For every new artist, there's a fundamental burden that hangs on their shoulders in the run-up to their debut album, and it comes in the form of pressure – to live up to expectations; to have longevity; to always be inspired. In the case of Brooke Bentham, these feelings are a part of her everyday life. Having succumbed to a career in music and found that she was not experiencing the gratification that was romanticised in her youth.
As a result, her debut album is a stunningly ambivalent outlook on life and all of its mundane aspects. Bentham's knack for candid lyricism and sentimentality is captured in the album title 'Everyday Nothing', and what lies beneath is a distinctively magic expansion on everything she has done before. 'Blue Light' exudes an unexpectedly funky ambience; 'Control' is a complete shedding of skin with its scuzzy guitar being reminiscent of The Breeders, and 'Baby Lungs' is more akin to Nico and The Velvet Underground, but 'High' and 'Men I Don't Know' retain the soft, airy nature that we're all familiar with.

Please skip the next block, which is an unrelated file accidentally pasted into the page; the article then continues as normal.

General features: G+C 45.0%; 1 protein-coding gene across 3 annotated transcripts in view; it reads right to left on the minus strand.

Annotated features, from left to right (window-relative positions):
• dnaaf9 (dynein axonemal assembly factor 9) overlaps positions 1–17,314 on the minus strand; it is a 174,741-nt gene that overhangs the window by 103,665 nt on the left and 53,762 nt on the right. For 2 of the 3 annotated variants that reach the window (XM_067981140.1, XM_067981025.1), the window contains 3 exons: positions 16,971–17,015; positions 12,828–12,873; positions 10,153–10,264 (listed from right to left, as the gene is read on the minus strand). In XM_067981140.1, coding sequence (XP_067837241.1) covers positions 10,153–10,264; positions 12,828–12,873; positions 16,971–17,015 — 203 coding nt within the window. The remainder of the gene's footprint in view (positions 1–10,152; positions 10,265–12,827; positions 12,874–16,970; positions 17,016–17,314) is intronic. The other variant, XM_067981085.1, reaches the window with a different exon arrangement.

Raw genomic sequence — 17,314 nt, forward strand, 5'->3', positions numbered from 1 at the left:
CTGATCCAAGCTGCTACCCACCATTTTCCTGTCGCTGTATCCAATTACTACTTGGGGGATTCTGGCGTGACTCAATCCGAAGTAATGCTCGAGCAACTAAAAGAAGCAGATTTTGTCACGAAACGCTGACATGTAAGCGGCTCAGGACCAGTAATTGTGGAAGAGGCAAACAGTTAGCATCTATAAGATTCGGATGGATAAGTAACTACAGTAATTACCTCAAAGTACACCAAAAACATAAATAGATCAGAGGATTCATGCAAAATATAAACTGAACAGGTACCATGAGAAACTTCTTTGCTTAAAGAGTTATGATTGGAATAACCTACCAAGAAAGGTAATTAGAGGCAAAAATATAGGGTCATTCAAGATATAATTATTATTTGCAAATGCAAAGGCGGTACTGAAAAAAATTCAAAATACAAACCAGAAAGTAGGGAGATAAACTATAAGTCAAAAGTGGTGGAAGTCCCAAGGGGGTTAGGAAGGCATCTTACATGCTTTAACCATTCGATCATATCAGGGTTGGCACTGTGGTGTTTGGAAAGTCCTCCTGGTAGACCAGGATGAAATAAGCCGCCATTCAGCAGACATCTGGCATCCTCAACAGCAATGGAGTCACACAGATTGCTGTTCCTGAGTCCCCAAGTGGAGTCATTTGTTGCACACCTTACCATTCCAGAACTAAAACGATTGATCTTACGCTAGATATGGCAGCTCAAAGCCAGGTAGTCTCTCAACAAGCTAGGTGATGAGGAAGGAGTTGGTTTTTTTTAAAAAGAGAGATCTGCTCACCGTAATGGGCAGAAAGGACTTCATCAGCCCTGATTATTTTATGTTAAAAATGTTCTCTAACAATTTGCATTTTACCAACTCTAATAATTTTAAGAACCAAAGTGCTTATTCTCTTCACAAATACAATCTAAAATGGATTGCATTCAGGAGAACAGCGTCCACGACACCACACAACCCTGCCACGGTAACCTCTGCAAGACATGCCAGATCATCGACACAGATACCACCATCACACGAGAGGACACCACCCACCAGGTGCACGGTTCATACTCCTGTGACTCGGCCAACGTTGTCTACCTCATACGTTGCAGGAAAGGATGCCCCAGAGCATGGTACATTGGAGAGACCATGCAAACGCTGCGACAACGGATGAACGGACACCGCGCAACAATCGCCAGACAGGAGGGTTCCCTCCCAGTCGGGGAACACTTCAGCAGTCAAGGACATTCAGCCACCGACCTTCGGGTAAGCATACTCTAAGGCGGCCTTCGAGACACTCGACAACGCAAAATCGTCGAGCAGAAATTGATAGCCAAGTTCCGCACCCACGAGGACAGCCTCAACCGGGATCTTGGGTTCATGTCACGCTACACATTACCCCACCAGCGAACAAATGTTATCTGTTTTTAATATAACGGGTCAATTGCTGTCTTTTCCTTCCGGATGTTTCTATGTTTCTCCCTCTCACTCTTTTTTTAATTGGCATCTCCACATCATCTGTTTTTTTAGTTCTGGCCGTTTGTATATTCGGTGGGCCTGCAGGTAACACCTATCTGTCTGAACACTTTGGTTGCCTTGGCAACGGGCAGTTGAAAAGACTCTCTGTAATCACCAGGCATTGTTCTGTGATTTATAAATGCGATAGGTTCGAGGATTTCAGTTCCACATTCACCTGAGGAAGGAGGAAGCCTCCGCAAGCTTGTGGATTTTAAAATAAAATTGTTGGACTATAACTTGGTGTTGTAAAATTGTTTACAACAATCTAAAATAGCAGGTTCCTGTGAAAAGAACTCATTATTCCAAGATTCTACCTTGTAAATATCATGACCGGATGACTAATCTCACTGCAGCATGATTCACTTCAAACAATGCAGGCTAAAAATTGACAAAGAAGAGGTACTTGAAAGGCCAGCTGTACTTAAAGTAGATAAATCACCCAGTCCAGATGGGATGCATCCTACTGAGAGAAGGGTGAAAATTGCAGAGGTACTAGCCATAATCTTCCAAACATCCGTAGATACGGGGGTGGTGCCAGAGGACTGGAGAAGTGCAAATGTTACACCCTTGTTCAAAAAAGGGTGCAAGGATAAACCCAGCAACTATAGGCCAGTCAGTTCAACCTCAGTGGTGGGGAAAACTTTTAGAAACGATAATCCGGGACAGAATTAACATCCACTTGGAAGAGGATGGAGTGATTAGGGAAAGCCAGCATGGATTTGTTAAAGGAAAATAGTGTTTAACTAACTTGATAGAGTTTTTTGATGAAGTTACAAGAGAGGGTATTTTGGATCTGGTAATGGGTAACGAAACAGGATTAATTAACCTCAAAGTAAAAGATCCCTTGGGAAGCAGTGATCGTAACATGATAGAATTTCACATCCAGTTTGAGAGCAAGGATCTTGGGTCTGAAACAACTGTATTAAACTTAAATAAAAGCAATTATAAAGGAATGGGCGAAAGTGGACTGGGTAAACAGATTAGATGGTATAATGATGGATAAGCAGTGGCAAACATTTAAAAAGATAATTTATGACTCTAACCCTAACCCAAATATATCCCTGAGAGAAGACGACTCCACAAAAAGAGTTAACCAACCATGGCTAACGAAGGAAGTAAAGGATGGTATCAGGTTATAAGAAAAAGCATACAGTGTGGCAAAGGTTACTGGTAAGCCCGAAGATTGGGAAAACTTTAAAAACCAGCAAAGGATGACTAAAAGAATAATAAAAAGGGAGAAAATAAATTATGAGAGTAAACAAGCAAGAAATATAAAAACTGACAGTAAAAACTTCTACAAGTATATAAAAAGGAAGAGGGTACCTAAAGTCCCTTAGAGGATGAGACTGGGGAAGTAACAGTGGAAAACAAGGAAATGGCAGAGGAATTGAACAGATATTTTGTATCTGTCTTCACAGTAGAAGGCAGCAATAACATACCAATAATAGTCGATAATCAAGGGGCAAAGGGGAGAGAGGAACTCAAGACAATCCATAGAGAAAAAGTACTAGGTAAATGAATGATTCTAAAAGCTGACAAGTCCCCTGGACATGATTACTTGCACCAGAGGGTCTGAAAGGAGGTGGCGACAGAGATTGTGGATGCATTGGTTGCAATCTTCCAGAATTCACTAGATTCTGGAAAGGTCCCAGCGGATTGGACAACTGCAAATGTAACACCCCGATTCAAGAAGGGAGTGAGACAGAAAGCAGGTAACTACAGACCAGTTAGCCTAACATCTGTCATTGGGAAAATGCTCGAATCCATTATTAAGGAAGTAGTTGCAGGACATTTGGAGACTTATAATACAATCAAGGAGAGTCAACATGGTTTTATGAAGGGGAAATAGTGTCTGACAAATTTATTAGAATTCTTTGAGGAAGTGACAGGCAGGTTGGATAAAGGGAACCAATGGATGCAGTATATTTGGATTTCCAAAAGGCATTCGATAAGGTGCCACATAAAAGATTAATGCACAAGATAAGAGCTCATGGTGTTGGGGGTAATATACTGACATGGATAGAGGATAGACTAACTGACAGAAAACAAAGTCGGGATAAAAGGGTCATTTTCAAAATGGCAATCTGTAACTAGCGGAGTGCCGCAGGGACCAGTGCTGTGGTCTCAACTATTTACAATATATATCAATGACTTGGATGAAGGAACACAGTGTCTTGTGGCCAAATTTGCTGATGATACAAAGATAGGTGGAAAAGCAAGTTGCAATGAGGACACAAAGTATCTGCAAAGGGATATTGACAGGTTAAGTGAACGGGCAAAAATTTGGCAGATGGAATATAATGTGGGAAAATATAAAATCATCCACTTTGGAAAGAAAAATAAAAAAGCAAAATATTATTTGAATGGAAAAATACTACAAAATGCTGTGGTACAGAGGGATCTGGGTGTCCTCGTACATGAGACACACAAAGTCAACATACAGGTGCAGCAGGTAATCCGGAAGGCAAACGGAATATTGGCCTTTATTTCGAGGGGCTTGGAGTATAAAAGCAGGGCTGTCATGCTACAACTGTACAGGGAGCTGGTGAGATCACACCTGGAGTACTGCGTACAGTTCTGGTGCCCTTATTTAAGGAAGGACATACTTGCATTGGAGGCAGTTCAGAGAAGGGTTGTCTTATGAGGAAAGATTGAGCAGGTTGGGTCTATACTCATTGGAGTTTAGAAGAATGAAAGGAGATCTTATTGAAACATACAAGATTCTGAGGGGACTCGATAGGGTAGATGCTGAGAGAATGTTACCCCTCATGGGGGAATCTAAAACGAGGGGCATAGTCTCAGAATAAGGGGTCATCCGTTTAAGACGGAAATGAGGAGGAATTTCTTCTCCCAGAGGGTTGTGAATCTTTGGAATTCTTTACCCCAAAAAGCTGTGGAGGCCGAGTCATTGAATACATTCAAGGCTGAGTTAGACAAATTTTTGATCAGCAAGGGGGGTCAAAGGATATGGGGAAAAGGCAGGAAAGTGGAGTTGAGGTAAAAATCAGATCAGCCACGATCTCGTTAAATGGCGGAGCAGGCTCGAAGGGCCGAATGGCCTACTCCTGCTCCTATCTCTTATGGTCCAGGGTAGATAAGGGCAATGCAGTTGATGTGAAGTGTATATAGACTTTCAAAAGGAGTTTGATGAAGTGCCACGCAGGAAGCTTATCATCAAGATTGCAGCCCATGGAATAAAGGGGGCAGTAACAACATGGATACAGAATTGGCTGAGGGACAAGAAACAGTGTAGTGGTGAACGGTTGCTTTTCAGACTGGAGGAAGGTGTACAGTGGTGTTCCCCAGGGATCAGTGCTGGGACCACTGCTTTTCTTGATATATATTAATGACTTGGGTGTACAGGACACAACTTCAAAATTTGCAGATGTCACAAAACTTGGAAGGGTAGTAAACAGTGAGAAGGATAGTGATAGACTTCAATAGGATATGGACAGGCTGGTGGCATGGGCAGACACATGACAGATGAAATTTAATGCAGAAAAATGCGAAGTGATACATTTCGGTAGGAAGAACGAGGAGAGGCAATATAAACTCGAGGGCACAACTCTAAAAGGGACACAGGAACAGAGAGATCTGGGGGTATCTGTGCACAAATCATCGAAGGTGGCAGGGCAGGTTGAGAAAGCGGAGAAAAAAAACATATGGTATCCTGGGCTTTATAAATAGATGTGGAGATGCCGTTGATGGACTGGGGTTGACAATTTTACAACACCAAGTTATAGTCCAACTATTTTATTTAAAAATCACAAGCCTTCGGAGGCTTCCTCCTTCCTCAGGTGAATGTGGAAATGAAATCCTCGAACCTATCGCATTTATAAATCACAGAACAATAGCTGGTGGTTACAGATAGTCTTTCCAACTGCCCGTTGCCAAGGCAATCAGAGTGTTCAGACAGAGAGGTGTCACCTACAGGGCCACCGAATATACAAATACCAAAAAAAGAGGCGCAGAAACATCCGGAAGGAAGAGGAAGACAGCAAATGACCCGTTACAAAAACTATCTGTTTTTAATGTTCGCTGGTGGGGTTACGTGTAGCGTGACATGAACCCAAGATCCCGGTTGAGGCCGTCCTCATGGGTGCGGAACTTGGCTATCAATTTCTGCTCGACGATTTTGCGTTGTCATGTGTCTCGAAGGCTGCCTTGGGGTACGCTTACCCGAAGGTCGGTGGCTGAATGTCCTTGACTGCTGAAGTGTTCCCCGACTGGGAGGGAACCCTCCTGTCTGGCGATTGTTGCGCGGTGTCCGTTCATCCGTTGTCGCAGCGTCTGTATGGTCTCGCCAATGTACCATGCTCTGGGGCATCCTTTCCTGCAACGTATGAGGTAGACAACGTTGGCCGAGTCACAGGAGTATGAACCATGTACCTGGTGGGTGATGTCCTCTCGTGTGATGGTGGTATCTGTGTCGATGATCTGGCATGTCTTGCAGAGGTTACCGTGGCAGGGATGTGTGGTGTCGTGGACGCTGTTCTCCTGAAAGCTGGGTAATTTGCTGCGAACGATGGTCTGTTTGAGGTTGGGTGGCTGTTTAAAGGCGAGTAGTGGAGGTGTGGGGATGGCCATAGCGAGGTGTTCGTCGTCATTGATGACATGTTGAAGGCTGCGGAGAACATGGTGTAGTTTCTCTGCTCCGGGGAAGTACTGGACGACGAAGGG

Bentham exudes nothing but light throughout the bleakness of existence, and by having Bill Ryder-Jones at the helm of production, it's as though their two musical worlds that normally exist parallel to each other have somehow spun into the same trajectory to become something more, something heavenly.